Enbridge challenges politicians to show courage

The Northern Gateway project was bound to be an election issue in Skeena, but Enbridge CEO Pat Daniel moved it to the national stage last Thursday.

The Northern Gateway project was bound to be an election issue in Skeena, but Enbridge CEO Pat Daniel moved it to the national stage last Thursday.

Speaking to more than 300 at the Empire Club in Toronto, Daniel maintained that the assertion Canada was a global energy superpower was a myth.

However, it could become a global player if its oil and gas were no longer trapped in North America, if “we can secure our access to the most important new energy markets in the world, the economies of the Pacific Rim…our Northern Gateway project  will propel Canada into that league.”

Turning to the federal election campaign, he said, “I hope that you will help me explain to our leaders that Canada needs to be a more prominent world player.”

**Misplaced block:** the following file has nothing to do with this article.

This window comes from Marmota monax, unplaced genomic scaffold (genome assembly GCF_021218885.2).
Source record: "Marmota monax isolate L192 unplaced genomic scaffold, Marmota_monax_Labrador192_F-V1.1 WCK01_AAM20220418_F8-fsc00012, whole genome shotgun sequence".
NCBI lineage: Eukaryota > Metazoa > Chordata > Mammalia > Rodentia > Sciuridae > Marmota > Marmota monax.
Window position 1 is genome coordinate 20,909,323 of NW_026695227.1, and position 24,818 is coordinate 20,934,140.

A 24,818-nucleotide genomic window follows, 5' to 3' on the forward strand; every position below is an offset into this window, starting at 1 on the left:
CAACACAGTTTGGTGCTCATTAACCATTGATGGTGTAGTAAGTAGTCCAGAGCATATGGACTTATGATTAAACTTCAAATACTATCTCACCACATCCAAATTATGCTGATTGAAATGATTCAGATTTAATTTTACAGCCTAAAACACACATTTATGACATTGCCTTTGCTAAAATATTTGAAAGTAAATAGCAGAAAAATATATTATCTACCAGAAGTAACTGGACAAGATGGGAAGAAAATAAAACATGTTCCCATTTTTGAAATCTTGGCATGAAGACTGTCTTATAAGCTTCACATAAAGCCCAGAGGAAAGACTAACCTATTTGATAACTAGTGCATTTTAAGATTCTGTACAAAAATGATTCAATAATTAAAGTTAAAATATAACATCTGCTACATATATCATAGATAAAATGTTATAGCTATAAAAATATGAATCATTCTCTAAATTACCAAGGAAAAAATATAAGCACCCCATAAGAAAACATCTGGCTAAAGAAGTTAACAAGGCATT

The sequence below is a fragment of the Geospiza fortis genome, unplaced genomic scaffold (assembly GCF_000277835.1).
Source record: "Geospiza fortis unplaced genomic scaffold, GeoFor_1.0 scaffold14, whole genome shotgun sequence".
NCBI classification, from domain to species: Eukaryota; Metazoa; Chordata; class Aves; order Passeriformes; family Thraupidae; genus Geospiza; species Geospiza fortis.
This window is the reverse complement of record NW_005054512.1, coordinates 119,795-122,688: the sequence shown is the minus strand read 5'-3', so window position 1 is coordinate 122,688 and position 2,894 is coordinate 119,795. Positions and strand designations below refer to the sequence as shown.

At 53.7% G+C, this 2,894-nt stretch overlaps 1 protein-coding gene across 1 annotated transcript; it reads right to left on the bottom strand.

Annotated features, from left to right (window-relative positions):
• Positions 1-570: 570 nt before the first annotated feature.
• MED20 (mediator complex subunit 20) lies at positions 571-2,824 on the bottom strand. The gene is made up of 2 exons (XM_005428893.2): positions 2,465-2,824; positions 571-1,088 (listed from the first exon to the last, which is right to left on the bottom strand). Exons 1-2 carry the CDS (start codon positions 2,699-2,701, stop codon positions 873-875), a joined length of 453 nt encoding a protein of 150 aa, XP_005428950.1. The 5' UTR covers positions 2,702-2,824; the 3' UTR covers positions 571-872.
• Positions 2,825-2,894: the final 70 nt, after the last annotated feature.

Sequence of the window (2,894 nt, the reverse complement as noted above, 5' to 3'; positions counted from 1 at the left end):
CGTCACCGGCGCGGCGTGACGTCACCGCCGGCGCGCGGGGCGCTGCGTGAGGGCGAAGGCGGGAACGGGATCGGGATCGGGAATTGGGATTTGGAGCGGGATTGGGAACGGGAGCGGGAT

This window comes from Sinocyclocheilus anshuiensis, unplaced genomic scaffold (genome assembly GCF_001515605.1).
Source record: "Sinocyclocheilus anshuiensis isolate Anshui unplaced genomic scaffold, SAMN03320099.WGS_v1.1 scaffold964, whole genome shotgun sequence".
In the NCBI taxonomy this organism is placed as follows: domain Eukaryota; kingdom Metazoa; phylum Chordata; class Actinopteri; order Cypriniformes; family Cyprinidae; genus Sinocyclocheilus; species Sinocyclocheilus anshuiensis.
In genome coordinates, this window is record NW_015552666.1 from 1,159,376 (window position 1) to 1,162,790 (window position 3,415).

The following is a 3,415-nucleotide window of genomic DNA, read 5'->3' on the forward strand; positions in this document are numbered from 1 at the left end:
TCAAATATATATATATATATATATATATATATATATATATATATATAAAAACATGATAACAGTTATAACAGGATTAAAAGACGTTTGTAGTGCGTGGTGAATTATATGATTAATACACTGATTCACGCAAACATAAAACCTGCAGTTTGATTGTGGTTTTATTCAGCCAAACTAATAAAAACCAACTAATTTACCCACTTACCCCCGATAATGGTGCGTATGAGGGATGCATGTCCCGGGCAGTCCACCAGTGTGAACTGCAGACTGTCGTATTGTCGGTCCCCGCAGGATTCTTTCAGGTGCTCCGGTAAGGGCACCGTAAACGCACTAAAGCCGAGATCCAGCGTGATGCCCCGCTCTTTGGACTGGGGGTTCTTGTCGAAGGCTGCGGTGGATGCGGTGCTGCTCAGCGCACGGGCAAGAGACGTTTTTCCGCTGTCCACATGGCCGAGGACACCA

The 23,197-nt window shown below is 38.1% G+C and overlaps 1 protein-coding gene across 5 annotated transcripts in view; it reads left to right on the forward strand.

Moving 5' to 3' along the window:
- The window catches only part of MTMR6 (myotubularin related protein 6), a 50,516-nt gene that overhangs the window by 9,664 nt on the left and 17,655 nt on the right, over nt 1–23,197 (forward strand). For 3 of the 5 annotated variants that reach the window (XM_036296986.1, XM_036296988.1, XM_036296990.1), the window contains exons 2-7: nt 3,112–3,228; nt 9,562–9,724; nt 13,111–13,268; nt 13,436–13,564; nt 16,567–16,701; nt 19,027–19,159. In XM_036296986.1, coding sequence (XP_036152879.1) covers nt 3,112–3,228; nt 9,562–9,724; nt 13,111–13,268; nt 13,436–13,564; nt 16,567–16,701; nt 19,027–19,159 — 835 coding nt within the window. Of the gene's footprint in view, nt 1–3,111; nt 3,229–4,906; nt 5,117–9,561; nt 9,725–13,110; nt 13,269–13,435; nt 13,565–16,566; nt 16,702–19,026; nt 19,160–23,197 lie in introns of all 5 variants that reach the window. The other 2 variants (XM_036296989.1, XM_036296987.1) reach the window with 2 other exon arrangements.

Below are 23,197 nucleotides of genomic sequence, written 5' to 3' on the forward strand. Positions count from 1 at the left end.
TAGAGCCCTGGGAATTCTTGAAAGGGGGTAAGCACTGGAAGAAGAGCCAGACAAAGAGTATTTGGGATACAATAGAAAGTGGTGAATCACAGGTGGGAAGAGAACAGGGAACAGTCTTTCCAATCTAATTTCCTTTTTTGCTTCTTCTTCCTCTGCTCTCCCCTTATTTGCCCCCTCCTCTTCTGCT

Daniel said the thousands of jobs and billions of dollars of economic benefit associated with Northern Gateway would only come “if we can rise above the mounting clamour of a coalition of hard-line activists and their political allies committed to saying ‘no’ to proposed projects and initiatives rather than seeking balanced, sustainable development and supporting continued prosperity for our entire country.”

Pointing out “reliable independent estimates” concluded the project would bring a $270 billion increase in Canada’s gross domestic product, Daniel noted that benefit would be felt not just in BC and Alberta, but also “here, in the industrial heartland of Canada, in the steel mills and manufacturing centres, and from heavy industry to heavy finance for a long, long time.”

 

But for all that to happen, for Canada to compete as an equal on a global stage “requires tough choices, following thoughtful discussion between well-informed Canadians. It requires politicians who are courageous, strategy driven nation builders rather than poll-driven followers of political fashion.”

 

 

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